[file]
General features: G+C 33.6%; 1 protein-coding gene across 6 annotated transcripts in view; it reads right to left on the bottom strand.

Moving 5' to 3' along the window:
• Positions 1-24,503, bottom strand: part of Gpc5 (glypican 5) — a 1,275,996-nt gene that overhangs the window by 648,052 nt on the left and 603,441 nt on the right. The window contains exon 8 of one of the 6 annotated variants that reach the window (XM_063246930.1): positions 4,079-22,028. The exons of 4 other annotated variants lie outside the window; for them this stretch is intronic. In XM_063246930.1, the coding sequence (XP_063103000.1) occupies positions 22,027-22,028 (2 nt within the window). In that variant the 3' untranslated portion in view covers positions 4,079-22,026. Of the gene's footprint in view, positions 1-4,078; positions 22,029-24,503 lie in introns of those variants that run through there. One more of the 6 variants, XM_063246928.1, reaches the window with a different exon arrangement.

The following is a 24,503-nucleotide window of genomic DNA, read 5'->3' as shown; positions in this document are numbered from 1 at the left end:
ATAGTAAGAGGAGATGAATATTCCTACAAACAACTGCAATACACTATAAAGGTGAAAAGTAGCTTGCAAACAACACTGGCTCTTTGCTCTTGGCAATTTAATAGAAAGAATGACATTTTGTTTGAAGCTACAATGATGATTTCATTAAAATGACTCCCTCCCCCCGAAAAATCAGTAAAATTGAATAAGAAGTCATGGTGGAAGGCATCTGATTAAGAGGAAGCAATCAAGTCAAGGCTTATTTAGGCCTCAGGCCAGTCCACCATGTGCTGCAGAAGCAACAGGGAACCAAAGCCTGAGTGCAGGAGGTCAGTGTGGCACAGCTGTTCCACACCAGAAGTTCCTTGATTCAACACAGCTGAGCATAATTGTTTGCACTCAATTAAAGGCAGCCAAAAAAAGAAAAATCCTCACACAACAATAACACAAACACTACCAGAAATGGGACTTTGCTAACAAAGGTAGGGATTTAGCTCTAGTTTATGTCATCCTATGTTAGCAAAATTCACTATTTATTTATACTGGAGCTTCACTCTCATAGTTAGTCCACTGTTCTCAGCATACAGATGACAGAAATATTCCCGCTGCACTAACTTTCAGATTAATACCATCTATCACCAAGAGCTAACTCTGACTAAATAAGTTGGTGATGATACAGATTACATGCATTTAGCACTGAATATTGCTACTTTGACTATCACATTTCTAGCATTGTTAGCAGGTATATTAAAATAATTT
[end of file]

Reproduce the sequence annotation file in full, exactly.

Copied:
General features: G+C 33.6%; 1 protein-coding gene across 6 annotated transcripts in view; it reads right to left on the bottom strand.

Moving 5' to 3' along the window:
• Positions 1-24,503, bottom strand: part of Gpc5 (glypican 5) — a 1,275,996-nt gene that overhangs the window by 648,052 nt on the left and 603,441 nt on the right. The window contains exon 8 of one of the 6 annotated variants that reach the window (XM_063246930.1): positions 4,079-22,028. The exons of 4 other annotated variants lie outside the window; for them this stretch is intronic. In XM_063246930.1, the coding sequence (XP_063103000.1) occupies positions 22,027-22,028 (2 nt within the window). In that variant the 3' untranslated portion in view covers positions 4,079-22,026. Of the gene's footprint in view, positions 1-4,078; positions 22,029-24,503 lie in introns of those variants that run through there. One more of the 6 variants, XM_063246928.1, reaches the window with a different exon arrangement.

The following is a 24,503-nucleotide window of genomic DNA, read 5'->3' as shown; positions in this document are numbered from 1 at the left end:
ATAGTAAGAGGAGATGAATATTCCTACAAACAACTGCAATACACTATAAAGGTGAAAAGTAGCTTGCAAACAACACTGGCTCTTTGCTCTTGGCAATTTAATAGAAAGAATGACATTTTGTTTGAAGCTACAATGATGATTTCATTAAAATGACTCCCTCCCCCCGAAAAATCAGTAAAATTGAATAAGAAGTCATGGTGGAAGGCATCTGATTAAGAGGAAGCAATCAAGTCAAGGCTTATTTAGGCCTCAGGCCAGTCCACCATGTGCTGCAGAAGCAACAGGGAACCAAAGCCTGAGTGCAGGAGGTCAGTGTGGCACAGCTGTTCCACACCAGAAGTTCCTTGATTCAACACAGCTGAGCATAATTGTTTGCACTCAATTAAAGGCAGCCAAAAAAAGAAAAATCCTCACACAACAATAACACAAACACTACCAGAAATGGGACTTTGCTAACAAAGGTAGGGATTTAGCTCTAGTTTATGTCATCCTATGTTAGCAAAATTCACTATTTATTTATACTGGAGCTTCACTCTCATAGTTAGTCCACTGTTCTCAGCATACAGATGACAGAAATATTCCCGCTGCACTAACTTTCAGATTAATACCATCTATCACCAAGAGCTAACTCTGACTAAATAAGTTGGTGATGATACAGATTACATGCATTTAGCACTGAATATTGCTACTTTGACTATCACATTTCTAGCATTGTTAGCAGGTATATTAAAATAATTT